Note: this post contains curse words. Please stop reading if you take offense at such words. Or if you are a little kid. And especially if you are a little kid who takes offense at such words.
A few weeks ago, a friend shared a story about getting super frustrated about something and accidentally cursing in front of his young son. He apologized immediately and explained to his son that the word he had said was a bad word and he had been wrong to say it.
The son listened intently and nodded his head signifying he understood it was a bad word. You know what comes next, right? Of course, the son promptly started saying that word because that is what kids do!
In addition to making me chuckle, the story made me think about my own parents cursing in front of me. Specifically, my mom (I can’t recall my dad cursing—he tended to just bite his lip when he was frustrated).
“Well Hell, Sh*t, and Damn”
As I shared here, my mom was not a kind person. She was masterful at making all of her kids feel inadequate and just generally unloved and unlovable. She created a toxic atmosphere that I hope very few people have first-hand experience with. If you do, my advice is to find a good therapist.
But while there is no doubt she sucked at being a parent, she had skill when it came to cursing.
When my mom cursed, she didn’t just use one curse word but three strung together, always in the same order: Hell, Sh*t, and Damn. And she would draw them out for maximum effect, as if she needed to really appreciate how her mouth and tongue moved to form the words.
When I was about twelve, I remember asking her about her cursing. Most of my friends’ parents didn’t curse around them so the fact that she did around us stood out.
Her response? Cursing was okay but only if you really mean it.
What the F*** Did That Mean?
At twelve, I’m not sure I understood what she meant. I hadn’t really developed the habit of cursing at that point so in the rare instances I did curse, I meant it.
But then, during my last year of undergrad, I student taught at a local high school and her criteria for cursing suddenly made more sense.
The high school boys in my class would regularly substitute the word “f***ing” for an adjective like “very” in a sentence and it drove me nuts. Not because I was offended by them cursing but because not everything they were discussing was f***ing anything, let alone “f***ing awesome.”
As an English major and teacher, there are so many great adjectives available to describe a party, or a hamburger, or whatever it was they wanted to describe. Curse words can be in the mix but they are most effective when they truly are the best words for a given situation.
What Does This Have to Do with Spending Money Intentionally?
Just like cursing indiscriminately reduces the ability of these words to convey meaning, spending indiscriminately devalues your money too, making it that much easier to spend it on a whim and for things that you will undoubtedly come to regret purchasing.
Five dollars here, ten dollars there and boom, your paycheck is history. I remember when it was rare I would get $40 in cash back but I recently realized that $40 is the new $20 when it comes to ATM withdrawals.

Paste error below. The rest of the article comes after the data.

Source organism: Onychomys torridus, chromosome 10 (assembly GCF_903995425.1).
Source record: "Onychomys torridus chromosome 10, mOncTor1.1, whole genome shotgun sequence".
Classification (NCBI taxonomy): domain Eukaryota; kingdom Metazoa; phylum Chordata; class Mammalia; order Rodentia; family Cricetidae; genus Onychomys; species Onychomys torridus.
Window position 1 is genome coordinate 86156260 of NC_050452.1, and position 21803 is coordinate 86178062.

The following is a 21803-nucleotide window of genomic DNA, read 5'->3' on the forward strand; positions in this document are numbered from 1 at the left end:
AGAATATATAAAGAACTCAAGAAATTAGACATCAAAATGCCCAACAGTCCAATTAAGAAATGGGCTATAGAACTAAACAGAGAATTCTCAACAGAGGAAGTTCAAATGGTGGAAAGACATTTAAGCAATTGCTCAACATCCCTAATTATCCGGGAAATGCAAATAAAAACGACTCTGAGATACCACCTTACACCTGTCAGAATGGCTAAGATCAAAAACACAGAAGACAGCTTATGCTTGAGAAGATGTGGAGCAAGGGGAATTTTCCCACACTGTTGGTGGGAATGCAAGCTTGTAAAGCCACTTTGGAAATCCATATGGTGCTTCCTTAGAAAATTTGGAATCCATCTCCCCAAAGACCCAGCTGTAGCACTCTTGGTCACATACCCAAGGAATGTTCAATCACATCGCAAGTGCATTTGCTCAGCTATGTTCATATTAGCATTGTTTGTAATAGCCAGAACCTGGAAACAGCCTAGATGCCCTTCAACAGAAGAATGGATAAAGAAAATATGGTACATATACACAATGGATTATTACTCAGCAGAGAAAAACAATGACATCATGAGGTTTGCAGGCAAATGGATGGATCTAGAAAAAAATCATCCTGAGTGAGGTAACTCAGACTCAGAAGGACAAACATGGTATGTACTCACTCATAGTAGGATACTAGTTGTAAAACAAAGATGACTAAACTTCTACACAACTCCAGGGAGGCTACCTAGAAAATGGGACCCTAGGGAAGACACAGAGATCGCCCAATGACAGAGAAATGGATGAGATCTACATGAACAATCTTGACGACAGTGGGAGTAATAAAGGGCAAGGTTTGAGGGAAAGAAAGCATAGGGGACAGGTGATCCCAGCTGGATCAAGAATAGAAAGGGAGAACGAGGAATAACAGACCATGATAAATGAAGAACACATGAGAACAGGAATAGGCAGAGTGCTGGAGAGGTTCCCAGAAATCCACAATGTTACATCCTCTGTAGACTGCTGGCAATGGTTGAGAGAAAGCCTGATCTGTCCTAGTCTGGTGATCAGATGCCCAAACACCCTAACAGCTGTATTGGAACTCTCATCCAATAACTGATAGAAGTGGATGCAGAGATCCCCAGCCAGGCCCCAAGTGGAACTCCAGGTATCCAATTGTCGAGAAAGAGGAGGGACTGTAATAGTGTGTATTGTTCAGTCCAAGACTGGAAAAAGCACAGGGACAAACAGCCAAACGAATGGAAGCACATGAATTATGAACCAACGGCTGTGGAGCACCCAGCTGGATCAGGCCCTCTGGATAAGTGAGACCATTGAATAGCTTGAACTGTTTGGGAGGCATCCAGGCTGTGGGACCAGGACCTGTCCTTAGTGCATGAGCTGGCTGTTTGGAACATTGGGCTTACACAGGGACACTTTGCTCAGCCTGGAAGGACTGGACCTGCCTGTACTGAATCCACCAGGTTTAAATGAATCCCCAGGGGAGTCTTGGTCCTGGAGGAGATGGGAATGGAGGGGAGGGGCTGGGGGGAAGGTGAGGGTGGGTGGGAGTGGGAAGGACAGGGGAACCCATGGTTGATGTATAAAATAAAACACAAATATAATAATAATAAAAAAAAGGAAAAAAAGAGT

The good news? Just as you can (mostly) refrain from cursing in situations where you shouldn’t (like in front of your kids or possibly at work), you can also cultivate the habit of spending only when you mean it too. Here’s how.
Think Before You Spend
Have you ever caught yourself right before dropping an F-bomb and managed to change course? I know I have. Sometimes it’s because of the company I’m in but other times, it’s because it really isn’t the best response to the situation.
When it comes to spending, use the same self-awareness that keeps you from using curse words unless they are truly warranted to resist spending money on things you don’t need (or maybe even want).
Just as you have control over what you say, you have control over how you spend.
If You Spend Money, Do So Intentionally
As I shared in I’m Living Frugal With 40+ Pairs of Shoes, when I think of being frugal I think of prioritizing buying only what I need instead of trying to spend as little as possible by, among other things, cutting my own hair, buying second-hand clothes or shopping in the soon-to-be-expired meat section.
That same interpretation of frugality works here too: spend money on what you need and not on what you don’t.
I know what you are thinking: this doesn’t help because need is subjective (not unlike how deciding a curse word really is appropriate for the situation will depend on the individual).
But even if what one person needs is different from what another person needs, one thing you can’t argue with is that not everything is a need.
In my case, traveling is a priority for me. It makes me happier in ways a designer handbag never will so it is something I am going to spend money on. This means if you run into me while I am visiting friends in England, I will most definitely not be carrying the latest style of handbag (but I will likely be laughing!).
Know Where to Draw the Line
Even though my mom readily cursed in front of us, I don’t remember her ever saying the word “f***.” I think in her mind that was one step too far.
When it comes to spending, even within the categories I consider needs, there are lines I can’t imagine crossing too. For example, I just don’t see myself ever buying a first class plane ticket.
This isn’t to say I would turn down the opportunity to fly first class. But to spend that much money so I am moderately more comfortable for a, relatively speaking, short amount of time? I have a hard time wrapping my head around ever doing so.
How Do You Plan to Start Spending Only When You Mean It?
What tricks do you think will help you be in the moment and resist spending indiscriminately? Let me know in the comment section below.
© 2017-2018 Good Life. Better.
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